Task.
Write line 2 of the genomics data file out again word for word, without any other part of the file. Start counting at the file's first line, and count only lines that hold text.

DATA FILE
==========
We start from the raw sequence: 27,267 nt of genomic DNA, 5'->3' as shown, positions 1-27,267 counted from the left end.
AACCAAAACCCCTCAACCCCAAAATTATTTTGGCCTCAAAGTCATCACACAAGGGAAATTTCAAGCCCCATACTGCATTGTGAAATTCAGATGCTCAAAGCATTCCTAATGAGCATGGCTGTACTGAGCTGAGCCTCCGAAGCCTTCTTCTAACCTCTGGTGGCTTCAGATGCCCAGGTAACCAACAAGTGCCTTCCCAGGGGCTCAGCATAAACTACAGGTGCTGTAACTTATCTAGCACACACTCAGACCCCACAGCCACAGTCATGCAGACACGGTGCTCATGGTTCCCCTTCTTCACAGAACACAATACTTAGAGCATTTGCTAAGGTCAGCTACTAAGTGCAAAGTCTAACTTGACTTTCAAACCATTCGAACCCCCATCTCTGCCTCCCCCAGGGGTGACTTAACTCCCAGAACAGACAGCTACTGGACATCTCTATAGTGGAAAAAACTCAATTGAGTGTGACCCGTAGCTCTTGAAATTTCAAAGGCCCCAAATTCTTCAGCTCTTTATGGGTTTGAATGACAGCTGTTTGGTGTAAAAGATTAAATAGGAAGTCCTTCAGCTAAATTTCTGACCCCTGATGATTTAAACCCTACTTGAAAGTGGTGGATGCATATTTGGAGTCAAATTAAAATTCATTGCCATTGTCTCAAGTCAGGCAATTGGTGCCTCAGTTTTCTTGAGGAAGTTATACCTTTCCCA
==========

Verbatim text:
AACCAAAACCCCTCAACCCCAAAATTATTTTGGCCTCAAAGTCATCACACAAGGGAAATTTCAAGCCCCATACTGCATTGTGAAATTCAGATGCTCAAAGCATTCCTAATGAGCATGGCTGTACTGAGCTGAGCCTCCGAAGCCTTCTTCTAACCTCTGGTGGCTTCAGATGCCCAGGTAACCAACAAGTGCCTTCCCAGGGGCTCAGCATAAACTACAGGTGCTGTAACTTATCTAGCACACACTCAGACCCCACAGCCACAGTCATGCAGACACGGTGCTCATGGTTCCCCTTCTTCACAGAACACAATACTTAGAGCATTTGCTAAGGTCAGCTACTAAGTGCAAAGTCTAACTTGACTTTCAAACCATTCGAACCCCCATCTCTGCCTCCCCCAGGGGTGACTTAACTCCCAGAACAGACAGCTACTGGACATCTCTATAGTGGAAAAAACTCAATTGAGTGTGACCCGTAGCTCTTGAAATTTCAAAGGCCCCAAATTCTTCAGCTCTTTATGGGTTTGAATGACAGCTGTTTGGTGTAAAAGATTAAATAGGAAGTCCTTCAGCTAAATTTCTGACCCCTGATGATTTAAACCCTACTTGAAAGTGGTGGATGCATATTTGGAGTCAAATTAAAATTCATTGCCATTGTCTCAAGTCAGGCAATTGGTGCCTCAGTTTTCTTGAGGAAGTTATACCTTTCCCA